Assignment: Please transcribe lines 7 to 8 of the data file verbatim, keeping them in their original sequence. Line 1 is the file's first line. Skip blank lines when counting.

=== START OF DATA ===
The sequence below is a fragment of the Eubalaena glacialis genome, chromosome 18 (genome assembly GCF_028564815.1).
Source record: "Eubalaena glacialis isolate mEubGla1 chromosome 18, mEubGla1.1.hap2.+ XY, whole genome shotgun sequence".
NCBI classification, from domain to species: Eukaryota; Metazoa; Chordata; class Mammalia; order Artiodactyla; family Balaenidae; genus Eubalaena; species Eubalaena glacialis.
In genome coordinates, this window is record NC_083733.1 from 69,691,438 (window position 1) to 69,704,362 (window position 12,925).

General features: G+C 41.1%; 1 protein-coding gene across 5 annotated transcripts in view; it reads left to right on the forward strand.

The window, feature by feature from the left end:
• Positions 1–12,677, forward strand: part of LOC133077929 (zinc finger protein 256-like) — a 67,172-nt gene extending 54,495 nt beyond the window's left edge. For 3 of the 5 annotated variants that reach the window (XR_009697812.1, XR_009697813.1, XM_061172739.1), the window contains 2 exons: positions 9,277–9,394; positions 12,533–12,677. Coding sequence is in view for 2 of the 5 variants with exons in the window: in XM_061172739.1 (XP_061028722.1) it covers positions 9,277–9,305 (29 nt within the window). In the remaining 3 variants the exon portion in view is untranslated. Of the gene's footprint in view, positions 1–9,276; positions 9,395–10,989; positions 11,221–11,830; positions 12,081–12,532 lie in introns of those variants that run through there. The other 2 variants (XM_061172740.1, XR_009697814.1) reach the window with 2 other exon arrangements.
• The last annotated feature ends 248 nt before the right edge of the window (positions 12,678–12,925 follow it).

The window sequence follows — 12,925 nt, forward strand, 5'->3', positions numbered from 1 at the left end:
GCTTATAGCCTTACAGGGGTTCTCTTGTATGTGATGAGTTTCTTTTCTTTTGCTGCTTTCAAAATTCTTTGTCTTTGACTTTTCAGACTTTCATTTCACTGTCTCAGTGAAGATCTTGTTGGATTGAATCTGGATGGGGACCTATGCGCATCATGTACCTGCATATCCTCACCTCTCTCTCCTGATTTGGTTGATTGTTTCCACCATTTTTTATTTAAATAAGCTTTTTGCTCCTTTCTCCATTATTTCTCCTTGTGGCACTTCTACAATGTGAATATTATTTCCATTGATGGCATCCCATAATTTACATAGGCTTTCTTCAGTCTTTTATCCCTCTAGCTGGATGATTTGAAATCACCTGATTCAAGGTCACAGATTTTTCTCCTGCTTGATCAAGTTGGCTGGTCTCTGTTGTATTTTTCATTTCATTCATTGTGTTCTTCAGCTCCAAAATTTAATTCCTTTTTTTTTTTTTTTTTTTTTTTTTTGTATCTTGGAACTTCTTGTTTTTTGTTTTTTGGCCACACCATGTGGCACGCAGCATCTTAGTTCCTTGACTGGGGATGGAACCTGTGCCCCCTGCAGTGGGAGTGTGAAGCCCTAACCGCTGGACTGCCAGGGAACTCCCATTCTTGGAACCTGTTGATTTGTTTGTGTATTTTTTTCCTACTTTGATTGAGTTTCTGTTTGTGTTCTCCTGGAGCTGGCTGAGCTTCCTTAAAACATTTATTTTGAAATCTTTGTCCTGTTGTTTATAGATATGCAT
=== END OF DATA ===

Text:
• Positions 1–12,677, forward strand: part of LOC133077929 (zinc finger protein 256-like) — a 67,172-nt gene extending 54,495 nt beyond the window's left edge. For 3 of the 5 annotated variants that reach the window (XR_009697812.1, XR_009697813.1, XM_061172739.1), the window contains 2 exons: positions 9,277–9,394; positions 12,533–12,677. Coding sequence is in view for 2 of the 5 variants with exons in the window: in XM_061172739.1 (XP_061028722.1) it covers positions 9,277–9,305 (29 nt within the window). In the remaining 3 variants the exon portion in view is untranslated. Of the gene's footprint in view, positions 1–9,276; positions 9,395–10,989; positions 11,221–11,830; positions 12,081–12,532 lie in introns of those variants that run through there. The other 2 variants (XM_061172740.1, XR_009697814.1) reach the window with 2 other exon arrangements.
• The last annotated feature ends 248 nt before the right edge of the window (positions 12,678–12,925 follow it).